Malicious NFT could have infiltrated OpenSea Marketplace via discovered bug

Non fungible token Malicious NFT OpenSea Marketplace bug cryptocurrency digital-wallets fraud alert fraud-detection

Currently, the OpenSea marketplace is at risk of being infiltrated by threat actors. Uploading malicious non-fungible tokens or NFT can become a transmitter for hackers attempting to heist digital wallet funds. 

Severe security issues inside the OpenSea non-fungible token marketplace that enabled attackers to gather cryptocurrency wallet funds have been patched. 

Meanwhile, the non-fungible tokens, also known as NFT, are digitally owned assets that can be traded and sold on a digital ledger. Some NFTs, for example, pixelated cartoons or popular memes, can reach a selling price of at least a million dollars. Through the popularity of these NFTs, it created a new attack transmitter for exploitation. 

Recently, a group of researchers said that vulnerabilities in the OpenSea NFT marketplace could have enabled threat actors to hijack user accounts and gather crypto wallets of target users by sending compromised NFTs. 

An investigation initiated by the researchers was deployed after multiple reports unravelling malicious NFTs, airdropped with no cost, being utilized as conduits for crypto theft and account take over. 

 

How does the malicious NFT works? 

The airdropped malicious NFT is not the source of the problem but instead once it has been gifted to a potential target. When the gifted target opened and viewed it, a pop-up would trigger a request signature to connect into a wallet. Then a second signature for a prompt request will appear, and if accepted, the attackers will now be granted access to the unaware user’s wallet, funds, data, and more.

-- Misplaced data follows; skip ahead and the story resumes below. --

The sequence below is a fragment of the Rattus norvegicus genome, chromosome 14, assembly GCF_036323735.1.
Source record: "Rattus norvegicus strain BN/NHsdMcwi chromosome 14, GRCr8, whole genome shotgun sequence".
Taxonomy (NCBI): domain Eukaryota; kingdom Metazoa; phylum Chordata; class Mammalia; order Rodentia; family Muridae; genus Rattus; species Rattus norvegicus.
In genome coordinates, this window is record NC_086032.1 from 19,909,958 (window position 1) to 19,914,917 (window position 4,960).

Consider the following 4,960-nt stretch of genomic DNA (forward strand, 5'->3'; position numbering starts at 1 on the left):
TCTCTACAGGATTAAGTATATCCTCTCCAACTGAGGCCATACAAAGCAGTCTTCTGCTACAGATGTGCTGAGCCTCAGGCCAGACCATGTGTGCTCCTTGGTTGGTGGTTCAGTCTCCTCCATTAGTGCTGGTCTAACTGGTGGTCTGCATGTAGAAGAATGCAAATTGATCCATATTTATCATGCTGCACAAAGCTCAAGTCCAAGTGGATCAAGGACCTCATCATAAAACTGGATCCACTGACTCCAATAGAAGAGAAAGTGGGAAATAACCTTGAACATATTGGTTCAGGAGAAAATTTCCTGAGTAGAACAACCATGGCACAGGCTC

In the case of OpenSea, the security vulnerability allows the team to upload a “.SVG” file containing a compromised payload, which would perform under the marketplace’s storage subdomain. 

The authorized researcher disseminated their findings to OpenSea last month, and within less than sixty minutes, the marketplace confirmed the security issues and launched a mandatory repair. 

OpenSea stated that their security is very fundamental for them. Also, they added that they appreciated the research team reaching out to them and working with them to address the security issue they were facing. 

Furthermore, they elaborated that the attacker would have relied on the target victim’s approval to initiate the malicious activity through a third-party wallet provider by connecting their wallet and providing a signature for the transaction. 

Lastly, the OpenSea marketplace said that the organization had not verified any evidence that the exploitation exists in the wild. 

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